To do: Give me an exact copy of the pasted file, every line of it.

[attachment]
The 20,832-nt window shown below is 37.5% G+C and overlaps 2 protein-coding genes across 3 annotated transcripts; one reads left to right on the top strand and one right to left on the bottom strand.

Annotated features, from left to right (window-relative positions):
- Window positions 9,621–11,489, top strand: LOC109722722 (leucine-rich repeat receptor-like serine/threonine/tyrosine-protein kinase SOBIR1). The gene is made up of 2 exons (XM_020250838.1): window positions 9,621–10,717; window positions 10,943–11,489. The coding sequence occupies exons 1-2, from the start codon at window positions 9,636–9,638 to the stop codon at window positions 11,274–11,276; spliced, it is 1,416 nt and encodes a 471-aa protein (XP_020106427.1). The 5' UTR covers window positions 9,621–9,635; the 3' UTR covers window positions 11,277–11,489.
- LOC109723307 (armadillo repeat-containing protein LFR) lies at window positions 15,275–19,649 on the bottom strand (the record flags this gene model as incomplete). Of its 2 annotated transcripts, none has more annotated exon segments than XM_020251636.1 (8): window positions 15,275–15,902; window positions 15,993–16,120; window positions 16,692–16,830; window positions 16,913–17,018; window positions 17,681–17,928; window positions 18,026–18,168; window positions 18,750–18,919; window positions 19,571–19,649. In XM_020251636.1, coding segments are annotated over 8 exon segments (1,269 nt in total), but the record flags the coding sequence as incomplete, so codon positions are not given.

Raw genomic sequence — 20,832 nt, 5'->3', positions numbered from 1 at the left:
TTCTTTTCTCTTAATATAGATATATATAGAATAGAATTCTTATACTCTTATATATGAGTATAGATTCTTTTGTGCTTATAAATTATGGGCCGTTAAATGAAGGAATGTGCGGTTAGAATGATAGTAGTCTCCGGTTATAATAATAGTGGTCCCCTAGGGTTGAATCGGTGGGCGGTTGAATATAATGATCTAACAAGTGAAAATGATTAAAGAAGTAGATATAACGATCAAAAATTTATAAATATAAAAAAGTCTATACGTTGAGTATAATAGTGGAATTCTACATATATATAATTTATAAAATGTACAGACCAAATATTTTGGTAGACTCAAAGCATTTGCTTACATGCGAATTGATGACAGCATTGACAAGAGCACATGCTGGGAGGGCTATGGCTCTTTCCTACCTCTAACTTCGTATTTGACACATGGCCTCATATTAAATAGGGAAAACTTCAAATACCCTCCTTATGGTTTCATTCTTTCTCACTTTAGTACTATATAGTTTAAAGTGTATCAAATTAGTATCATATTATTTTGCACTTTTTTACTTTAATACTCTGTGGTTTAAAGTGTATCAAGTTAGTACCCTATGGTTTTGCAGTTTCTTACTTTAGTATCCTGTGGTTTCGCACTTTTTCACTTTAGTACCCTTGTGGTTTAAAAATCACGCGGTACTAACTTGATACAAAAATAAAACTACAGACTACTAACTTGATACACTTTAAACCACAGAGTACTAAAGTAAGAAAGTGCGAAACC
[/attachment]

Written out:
The 20,832-nt window shown below is 37.5% G+C and overlaps 2 protein-coding genes across 3 annotated transcripts; one reads left to right on the top strand and one right to left on the bottom strand.

Annotated features, from left to right (window-relative positions):
- Window positions 9,621–11,489, top strand: LOC109722722 (leucine-rich repeat receptor-like serine/threonine/tyrosine-protein kinase SOBIR1). The gene is made up of 2 exons (XM_020250838.1): window positions 9,621–10,717; window positions 10,943–11,489. The coding sequence occupies exons 1-2, from the start codon at window positions 9,636–9,638 to the stop codon at window positions 11,274–11,276; spliced, it is 1,416 nt and encodes a 471-aa protein (XP_020106427.1). The 5' UTR covers window positions 9,621–9,635; the 3' UTR covers window positions 11,277–11,489.
- LOC109723307 (armadillo repeat-containing protein LFR) lies at window positions 15,275–19,649 on the bottom strand (the record flags this gene model as incomplete). Of its 2 annotated transcripts, none has more annotated exon segments than XM_020251636.1 (8): window positions 15,275–15,902; window positions 15,993–16,120; window positions 16,692–16,830; window positions 16,913–17,018; window positions 17,681–17,928; window positions 18,026–18,168; window positions 18,750–18,919; window positions 19,571–19,649. In XM_020251636.1, coding segments are annotated over 8 exon segments (1,269 nt in total), but the record flags the coding sequence as incomplete, so codon positions are not given.

Raw genomic sequence — 20,832 nt, 5'->3', positions numbered from 1 at the left:
TTCTTTTCTCTTAATATAGATATATATAGAATAGAATTCTTATACTCTTATATATGAGTATAGATTCTTTTGTGCTTATAAATTATGGGCCGTTAAATGAAGGAATGTGCGGTTAGAATGATAGTAGTCTCCGGTTATAATAATAGTGGTCCCCTAGGGTTGAATCGGTGGGCGGTTGAATATAATGATCTAACAAGTGAAAATGATTAAAGAAGTAGATATAACGATCAAAAATTTATAAATATAAAAAAGTCTATACGTTGAGTATAATAGTGGAATTCTACATATATATAATTTATAAAATGTACAGACCAAATATTTTGGTAGACTCAAAGCATTTGCTTACATGCGAATTGATGACAGCATTGACAAGAGCACATGCTGGGAGGGCTATGGCTCTTTCCTACCTCTAACTTCGTATTTGACACATGGCCTCATATTAAATAGGGAAAACTTCAAATACCCTCCTTATGGTTTCATTCTTTCTCACTTTAGTACTATATAGTTTAAAGTGTATCAAATTAGTATCATATTATTTTGCACTTTTTTACTTTAATACTCTGTGGTTTAAAGTGTATCAAGTTAGTACCCTATGGTTTTGCAGTTTCTTACTTTAGTATCCTGTGGTTTCGCACTTTTTCACTTTAGTACCCTTGTGGTTTAAAAATCACGCGGTACTAACTTGATACAAAAATAAAACTACAGACTACTAACTTGATACACTTTAAACCACAGAGTACTAAAGTAAGAAAGTGCGAAACC